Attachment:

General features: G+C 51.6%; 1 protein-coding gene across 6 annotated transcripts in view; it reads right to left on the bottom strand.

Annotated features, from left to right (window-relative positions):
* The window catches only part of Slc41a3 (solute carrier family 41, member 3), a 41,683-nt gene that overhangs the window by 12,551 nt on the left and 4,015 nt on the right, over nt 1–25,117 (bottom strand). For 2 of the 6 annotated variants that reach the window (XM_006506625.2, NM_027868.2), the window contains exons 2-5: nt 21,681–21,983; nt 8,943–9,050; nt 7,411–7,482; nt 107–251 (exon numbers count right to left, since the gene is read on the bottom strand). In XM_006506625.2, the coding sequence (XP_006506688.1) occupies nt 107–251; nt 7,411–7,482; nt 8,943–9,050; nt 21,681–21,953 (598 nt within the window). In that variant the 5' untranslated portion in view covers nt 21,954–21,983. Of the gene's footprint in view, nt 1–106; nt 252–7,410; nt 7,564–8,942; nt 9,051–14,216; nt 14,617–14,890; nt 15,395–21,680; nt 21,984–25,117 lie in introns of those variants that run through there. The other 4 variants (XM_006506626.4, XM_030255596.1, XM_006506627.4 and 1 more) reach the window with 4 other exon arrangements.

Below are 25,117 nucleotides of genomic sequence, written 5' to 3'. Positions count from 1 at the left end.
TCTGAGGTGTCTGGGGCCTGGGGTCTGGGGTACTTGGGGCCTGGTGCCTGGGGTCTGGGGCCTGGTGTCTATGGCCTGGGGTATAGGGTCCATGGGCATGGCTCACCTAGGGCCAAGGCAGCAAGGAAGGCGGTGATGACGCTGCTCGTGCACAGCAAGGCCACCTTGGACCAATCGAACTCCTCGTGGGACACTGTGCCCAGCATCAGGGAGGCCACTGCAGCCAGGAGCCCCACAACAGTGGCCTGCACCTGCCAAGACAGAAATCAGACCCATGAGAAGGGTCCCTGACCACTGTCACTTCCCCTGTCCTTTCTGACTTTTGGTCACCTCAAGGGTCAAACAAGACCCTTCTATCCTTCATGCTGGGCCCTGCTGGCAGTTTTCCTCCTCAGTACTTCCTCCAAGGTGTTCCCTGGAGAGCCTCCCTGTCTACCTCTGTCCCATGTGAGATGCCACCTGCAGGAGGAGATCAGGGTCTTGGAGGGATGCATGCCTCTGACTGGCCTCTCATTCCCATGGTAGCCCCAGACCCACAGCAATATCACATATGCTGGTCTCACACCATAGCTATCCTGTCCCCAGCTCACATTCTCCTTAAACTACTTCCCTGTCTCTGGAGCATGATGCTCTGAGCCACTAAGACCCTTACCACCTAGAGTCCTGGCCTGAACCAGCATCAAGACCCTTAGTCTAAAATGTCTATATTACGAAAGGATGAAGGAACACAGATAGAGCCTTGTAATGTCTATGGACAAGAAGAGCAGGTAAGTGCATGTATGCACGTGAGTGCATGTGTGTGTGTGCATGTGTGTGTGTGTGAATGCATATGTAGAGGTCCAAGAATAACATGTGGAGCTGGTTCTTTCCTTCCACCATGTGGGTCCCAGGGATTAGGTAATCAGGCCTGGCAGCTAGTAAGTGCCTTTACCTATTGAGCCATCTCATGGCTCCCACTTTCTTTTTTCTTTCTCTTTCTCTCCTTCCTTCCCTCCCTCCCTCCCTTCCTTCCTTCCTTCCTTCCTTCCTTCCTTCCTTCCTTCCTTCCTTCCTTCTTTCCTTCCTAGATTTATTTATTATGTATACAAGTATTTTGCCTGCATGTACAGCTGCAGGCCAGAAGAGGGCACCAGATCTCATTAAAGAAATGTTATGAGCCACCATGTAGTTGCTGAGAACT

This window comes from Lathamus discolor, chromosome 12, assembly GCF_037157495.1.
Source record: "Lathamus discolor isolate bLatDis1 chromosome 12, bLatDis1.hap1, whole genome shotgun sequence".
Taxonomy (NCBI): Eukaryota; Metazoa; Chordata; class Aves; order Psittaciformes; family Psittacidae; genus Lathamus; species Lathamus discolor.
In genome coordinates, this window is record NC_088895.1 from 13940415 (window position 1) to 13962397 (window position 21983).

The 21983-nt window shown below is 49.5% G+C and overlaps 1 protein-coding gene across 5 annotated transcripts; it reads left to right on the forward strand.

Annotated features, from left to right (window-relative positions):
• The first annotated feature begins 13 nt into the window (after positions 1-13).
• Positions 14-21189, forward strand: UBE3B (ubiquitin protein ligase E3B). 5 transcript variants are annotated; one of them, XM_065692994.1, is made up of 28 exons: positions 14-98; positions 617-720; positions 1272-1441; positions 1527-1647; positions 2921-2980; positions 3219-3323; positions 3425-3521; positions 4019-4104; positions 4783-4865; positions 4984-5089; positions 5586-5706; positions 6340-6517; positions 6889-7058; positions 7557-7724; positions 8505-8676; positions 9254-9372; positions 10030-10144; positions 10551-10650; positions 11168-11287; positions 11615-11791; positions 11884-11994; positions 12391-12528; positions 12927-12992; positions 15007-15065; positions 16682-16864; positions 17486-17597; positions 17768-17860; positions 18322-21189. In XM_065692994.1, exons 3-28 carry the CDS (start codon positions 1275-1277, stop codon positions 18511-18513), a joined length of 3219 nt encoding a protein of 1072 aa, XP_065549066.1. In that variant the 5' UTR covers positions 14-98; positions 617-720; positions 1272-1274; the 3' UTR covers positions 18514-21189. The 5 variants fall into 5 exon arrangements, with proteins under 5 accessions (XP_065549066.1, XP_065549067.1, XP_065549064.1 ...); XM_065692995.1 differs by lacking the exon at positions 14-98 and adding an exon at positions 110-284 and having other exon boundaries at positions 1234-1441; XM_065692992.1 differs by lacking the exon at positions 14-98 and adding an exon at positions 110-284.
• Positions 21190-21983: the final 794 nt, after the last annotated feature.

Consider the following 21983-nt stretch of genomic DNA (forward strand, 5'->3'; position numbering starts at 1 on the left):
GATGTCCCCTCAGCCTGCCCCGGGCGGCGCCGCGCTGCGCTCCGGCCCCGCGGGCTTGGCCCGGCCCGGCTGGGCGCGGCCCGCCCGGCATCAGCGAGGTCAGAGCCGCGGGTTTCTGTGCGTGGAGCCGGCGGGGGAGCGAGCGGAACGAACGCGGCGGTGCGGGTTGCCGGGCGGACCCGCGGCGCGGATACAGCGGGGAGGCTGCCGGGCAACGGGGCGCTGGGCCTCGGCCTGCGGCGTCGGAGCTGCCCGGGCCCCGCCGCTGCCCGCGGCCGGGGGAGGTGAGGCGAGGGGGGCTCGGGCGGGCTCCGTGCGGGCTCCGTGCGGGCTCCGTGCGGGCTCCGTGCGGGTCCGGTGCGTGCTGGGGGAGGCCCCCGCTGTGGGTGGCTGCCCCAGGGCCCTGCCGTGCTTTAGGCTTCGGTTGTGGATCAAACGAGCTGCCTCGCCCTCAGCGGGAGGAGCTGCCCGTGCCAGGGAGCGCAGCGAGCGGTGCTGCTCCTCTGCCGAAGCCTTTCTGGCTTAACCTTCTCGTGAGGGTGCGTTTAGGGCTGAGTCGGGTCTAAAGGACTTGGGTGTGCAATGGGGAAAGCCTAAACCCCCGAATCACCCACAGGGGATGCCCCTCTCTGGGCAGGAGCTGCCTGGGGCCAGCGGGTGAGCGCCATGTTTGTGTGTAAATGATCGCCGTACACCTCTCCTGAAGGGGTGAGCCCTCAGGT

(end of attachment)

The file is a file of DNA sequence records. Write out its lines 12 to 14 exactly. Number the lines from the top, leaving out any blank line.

• The first annotated feature begins 13 nt into the window (after positions 1-13).
• Positions 14-21189, forward strand: UBE3B (ubiquitin protein ligase E3B). 5 transcript variants are annotated; one of them, XM_065692994.1, is made up of 28 exons: positions 14-98; positions 617-720; positions 1272-1441; positions 1527-1647; positions 2921-2980; positions 3219-3323; positions 3425-3521; positions 4019-4104; positions 4783-4865; positions 4984-5089; positions 5586-5706; positions 6340-6517; positions 6889-7058; positions 7557-7724; positions 8505-8676; positions 9254-9372; positions 10030-10144; positions 10551-10650; positions 11168-11287; positions 11615-11791; positions 11884-11994; positions 12391-12528; positions 12927-12992; positions 15007-15065; positions 16682-16864; positions 17486-17597; positions 17768-17860; positions 18322-21189. In XM_065692994.1, exons 3-28 carry the CDS (start codon positions 1275-1277, stop codon positions 18511-18513), a joined length of 3219 nt encoding a protein of 1072 aa, XP_065549066.1. In that variant the 5' UTR covers positions 14-98; positions 617-720; positions 1272-1274; the 3' UTR covers positions 18514-21189. The 5 variants fall into 5 exon arrangements, with proteins under 5 accessions (XP_065549066.1, XP_065549067.1, XP_065549064.1 ...); XM_065692995.1 differs by lacking the exon at positions 14-98 and adding an exon at positions 110-284 and having other exon boundaries at positions 1234-1441; XM_065692992.1 differs by lacking the exon at positions 14-98 and adding an exon at positions 110-284.
• Positions 21190-21983: the final 794 nt, after the last annotated feature.